We two had a nice day planned.
A small family reunion in Baddeck, involving three generations of cousins. It had been too long since we were together. You’d think that Baddeck was in China; that’s how often we get together, but never mind, it was happening on this day.
“I have a brilliant idea,” I announce to hubby that morning. “We don’t want Barb to make us two meals, so let’s stop at the Cedar House on the way and get a bite of lunch first.”
I couldn’t believe it. Hubby said yes to stopping for lunch. This is almost unheard of. He has this thing, where he’ll begrudgingly stop at a fast-food joint or Tim Horton’s while we’re on the road, and take something with us to eat while we drive, but to stop at an actual restaurant is almost more than he can bear. He just sits there shaking one leg in anticipation of the waitress giving us our menus, while all the trucks we passed are quickly zooming by, and getting ahead of us again.
He can’t stand wasting time. I used to point out little craft stores on our way to Halifax or wherever.
“Why don’t we run in and look around?”
“We will when I retire.”
I have yet to set a big toe in any of these places, and he’s been retired for 10 years now. Once he starts the car, he’s got blinders on, like an old work horse. His mind is on the destination and look out to anyone who stands in his way.
So, we started out okay. We drove by the A & K Lick-a-Chick, where my sister’s family stopped to have lunch and buy t-shirts, because that’s what tourists do when they see this particular joint.
“Oh-oh,” hubby muttered.
Cars were slowing down in front of us. There was a construction sign warning us of something dire going on up ahead. We were behind a high-sided van, the kind you can’t see over. That somehow made things worse.
“Just our luck,” he said.
“Oh well, it shouldn’t be too long.”
I’ve tried to block out the next 40 minutes of our ordeal, because when you sit in a car that’s not moving, every minute feels as if it’s at least an hour long.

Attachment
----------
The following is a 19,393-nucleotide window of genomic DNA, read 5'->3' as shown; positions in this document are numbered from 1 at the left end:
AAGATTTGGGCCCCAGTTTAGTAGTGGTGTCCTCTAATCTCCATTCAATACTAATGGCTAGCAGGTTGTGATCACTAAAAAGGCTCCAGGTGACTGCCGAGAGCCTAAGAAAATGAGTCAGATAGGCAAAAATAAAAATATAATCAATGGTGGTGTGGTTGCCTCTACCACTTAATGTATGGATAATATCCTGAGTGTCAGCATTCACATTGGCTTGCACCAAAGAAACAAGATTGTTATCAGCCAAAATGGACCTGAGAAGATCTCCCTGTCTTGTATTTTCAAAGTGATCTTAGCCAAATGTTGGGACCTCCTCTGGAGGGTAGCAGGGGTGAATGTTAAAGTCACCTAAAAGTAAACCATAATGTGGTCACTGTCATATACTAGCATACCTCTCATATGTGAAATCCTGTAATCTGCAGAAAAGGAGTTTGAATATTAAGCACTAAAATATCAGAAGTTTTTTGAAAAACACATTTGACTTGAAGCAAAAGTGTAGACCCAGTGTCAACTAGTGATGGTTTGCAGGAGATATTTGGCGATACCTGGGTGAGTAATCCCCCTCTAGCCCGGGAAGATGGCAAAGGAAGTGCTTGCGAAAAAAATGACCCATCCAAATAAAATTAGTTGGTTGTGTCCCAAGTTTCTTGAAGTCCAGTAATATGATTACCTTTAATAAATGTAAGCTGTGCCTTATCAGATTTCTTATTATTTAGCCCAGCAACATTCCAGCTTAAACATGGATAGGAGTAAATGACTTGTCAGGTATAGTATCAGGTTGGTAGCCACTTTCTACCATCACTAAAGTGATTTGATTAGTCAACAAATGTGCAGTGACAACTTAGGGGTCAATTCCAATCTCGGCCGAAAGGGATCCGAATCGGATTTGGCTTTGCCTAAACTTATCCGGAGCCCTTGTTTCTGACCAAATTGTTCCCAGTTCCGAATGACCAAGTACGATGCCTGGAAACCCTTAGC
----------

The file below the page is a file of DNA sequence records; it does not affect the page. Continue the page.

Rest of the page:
And what makes it excruciatingly worse is having to listen to the man beside you moan about it every 30 seconds.
“Can you believe this?!”
I was about to answer him, but he required no answer in this frame of mind.
“What are these boneheads doing?!”
I got an annoyed glance for that remark.
But after the 20-minute mark, he was right. Even I started to squirm in my seat, because when there is no end in sight on the highway, your bladder urgently reminds you that you shouldn’t have downed that large coffee an hour ago.
At least a hundred cars and trucks went by at first and then there was a bit of a lull.
“Maybe this is it. This has got to be it. There can’t possibly be any more cars coming this way.”
Nope. After 10 seconds of nothing coming, another huge batch started in. And that’s how it continued for the entire 40 minutes. Like breaking waves, these vehicles just relentlessly kept driving past us.
Hubby kept looking in the rear-view mirrors. “Look at the line-up behind us! As far as the eye can see! What would it be like if the ferry was in?”
While I sighed, he fumed. Of course, roads need to be fixed and sometimes we’re inconvenienced, but I had to admit, this was getting a bit ridiculous. Where were all the cars coming from? We were in rural Cape Breton, not Los Angeles.
Just when I was ready to stuff a sock in hubby’s mouth, we started to move, very slowly, behind a long line of other irate drivers. After a few miles of passing the slow pokes in the bunch, the exhilaration of boogying down the highway was wonderous.
Suddenly, there it was. I pointed at the Cedar House sign.
“Are you kidding?!” hubby said. “We can’t stop for lunch now! We’ll never get there at this rate!”
I was so close.
Lesley Crewe is a writer living in, and loving, Cape Breton. These are the meandering musings of a bored housewife whose ungrateful kids left her alone with a retired husband. Since all her pets have now died, she's very cranky. Her 11th book, Are You Kidding Me?! Chronicles of an Ordinary Life, (a collection of her various columns over the past 20 years), is now available in book stores.